So there I was happily photographing butterflies when it occurred to me that the usual bellowing from the field across the road was much louder than usual. And seemed to be coming from a different direction. Not so much from the field, as from behind the house. Where there was not much in the way of field, but quite a lot of garden. That was the point where I turned round and found two cows and their adolescent calves doing their best to look nonchalant in our driveway.
I dug out the other half from his cave – he too having been oblivious to the invasion – and while he stood around discouraging them from venturing any further into the front garden, I went to investigate the back. With much crashing and mooing the rest of the herd – including the bull – came slinking out of the vegetation round the pond, looking the cattle equivalent of sheepish (cowed?). It was only after I’d finished waving my arms at them and driving them out of the grounds that I started to wonder whether yelling at a bunch of not-terribly bright but extremely large animals with their young was all that intelligent on my own part. The bull didn’t give me any hassle at all but the boss cow did take a few steps towards me before she thought better of it and headed off, the rest of the herd at her heels leaving nothing but trampled hoofprints on the lawn.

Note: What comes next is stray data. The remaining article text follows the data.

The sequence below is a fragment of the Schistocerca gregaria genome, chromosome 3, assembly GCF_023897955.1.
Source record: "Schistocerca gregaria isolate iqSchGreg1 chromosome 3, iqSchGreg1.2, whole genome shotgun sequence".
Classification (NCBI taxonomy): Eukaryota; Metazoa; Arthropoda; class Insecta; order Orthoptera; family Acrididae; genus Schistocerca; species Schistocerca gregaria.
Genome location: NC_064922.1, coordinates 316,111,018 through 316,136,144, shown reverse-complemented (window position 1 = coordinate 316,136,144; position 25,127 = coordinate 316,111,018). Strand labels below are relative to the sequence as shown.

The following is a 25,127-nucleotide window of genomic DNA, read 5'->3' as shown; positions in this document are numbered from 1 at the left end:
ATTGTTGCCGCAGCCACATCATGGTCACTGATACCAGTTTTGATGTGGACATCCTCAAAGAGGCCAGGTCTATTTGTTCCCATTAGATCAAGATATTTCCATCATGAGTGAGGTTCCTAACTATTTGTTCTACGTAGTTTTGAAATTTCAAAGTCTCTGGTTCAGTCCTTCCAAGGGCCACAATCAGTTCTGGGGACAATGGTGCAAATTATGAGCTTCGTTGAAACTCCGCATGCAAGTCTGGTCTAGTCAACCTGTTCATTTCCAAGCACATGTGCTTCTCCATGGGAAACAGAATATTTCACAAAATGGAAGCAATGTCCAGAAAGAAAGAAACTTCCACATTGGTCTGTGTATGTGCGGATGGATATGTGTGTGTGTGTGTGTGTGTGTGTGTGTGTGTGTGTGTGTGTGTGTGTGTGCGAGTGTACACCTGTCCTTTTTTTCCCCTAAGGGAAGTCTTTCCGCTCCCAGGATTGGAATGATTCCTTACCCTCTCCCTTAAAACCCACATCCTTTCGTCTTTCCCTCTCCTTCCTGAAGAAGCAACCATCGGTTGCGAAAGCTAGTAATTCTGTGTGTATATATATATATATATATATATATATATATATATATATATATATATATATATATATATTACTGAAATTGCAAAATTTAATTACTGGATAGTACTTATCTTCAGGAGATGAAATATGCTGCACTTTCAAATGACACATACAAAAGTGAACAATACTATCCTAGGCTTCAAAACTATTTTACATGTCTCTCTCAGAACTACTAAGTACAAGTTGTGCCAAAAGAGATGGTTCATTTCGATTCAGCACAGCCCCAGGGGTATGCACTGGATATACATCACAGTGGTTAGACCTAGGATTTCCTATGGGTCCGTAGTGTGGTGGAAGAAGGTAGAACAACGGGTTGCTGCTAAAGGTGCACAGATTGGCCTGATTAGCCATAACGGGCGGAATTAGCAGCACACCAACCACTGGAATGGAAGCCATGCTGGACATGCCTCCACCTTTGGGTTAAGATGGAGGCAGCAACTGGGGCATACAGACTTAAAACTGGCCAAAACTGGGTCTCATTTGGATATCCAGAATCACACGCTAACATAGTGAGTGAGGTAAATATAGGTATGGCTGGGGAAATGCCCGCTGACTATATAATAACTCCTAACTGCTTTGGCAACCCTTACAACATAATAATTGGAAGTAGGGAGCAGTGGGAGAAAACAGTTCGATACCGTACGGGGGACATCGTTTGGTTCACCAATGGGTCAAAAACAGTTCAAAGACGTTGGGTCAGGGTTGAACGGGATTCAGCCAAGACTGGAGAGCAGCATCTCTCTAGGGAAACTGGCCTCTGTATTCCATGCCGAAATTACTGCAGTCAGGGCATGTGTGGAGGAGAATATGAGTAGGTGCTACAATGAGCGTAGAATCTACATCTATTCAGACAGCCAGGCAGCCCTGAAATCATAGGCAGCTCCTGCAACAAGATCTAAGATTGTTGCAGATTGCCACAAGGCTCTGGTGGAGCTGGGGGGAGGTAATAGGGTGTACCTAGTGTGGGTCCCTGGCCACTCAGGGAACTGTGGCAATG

They headed up the driveway of the next door farm and we rather left them to it. It’s hard to know what to do about loose livestock around here if you don’t know who owns it. There’s no loose cow hotline, or a handy website where you can report straying cattle complete with an irritating google-maps based interface. We figured they’d be off the road and more likely to encounter someone who did know what to do up that track than on our lawn. And the chances of us actually getting them back into the field and keeping them there ourselves were vanishingly small. There’s a smallholding down the road towards the ford where the owner does nothing all day but usher his sheep back into the field where they belong.
Anyway, cycling back from Bigtown later I saw that they had been safely gathered in and a man busy securing the gate with string. He claimed they had lifted the gate off its hinges to head off for their wander. This would be impressive if so because when I cycled past it before and it looked pretty shut so if they had got the gate off its hinges they’d also managed to pick the gate up and lean it back up behind them. This rather implies that they’re not going to be defeated in the future by a couple of bits of string, and especially not now they’ve tasted the forbidden delights of our back garden’s lawn.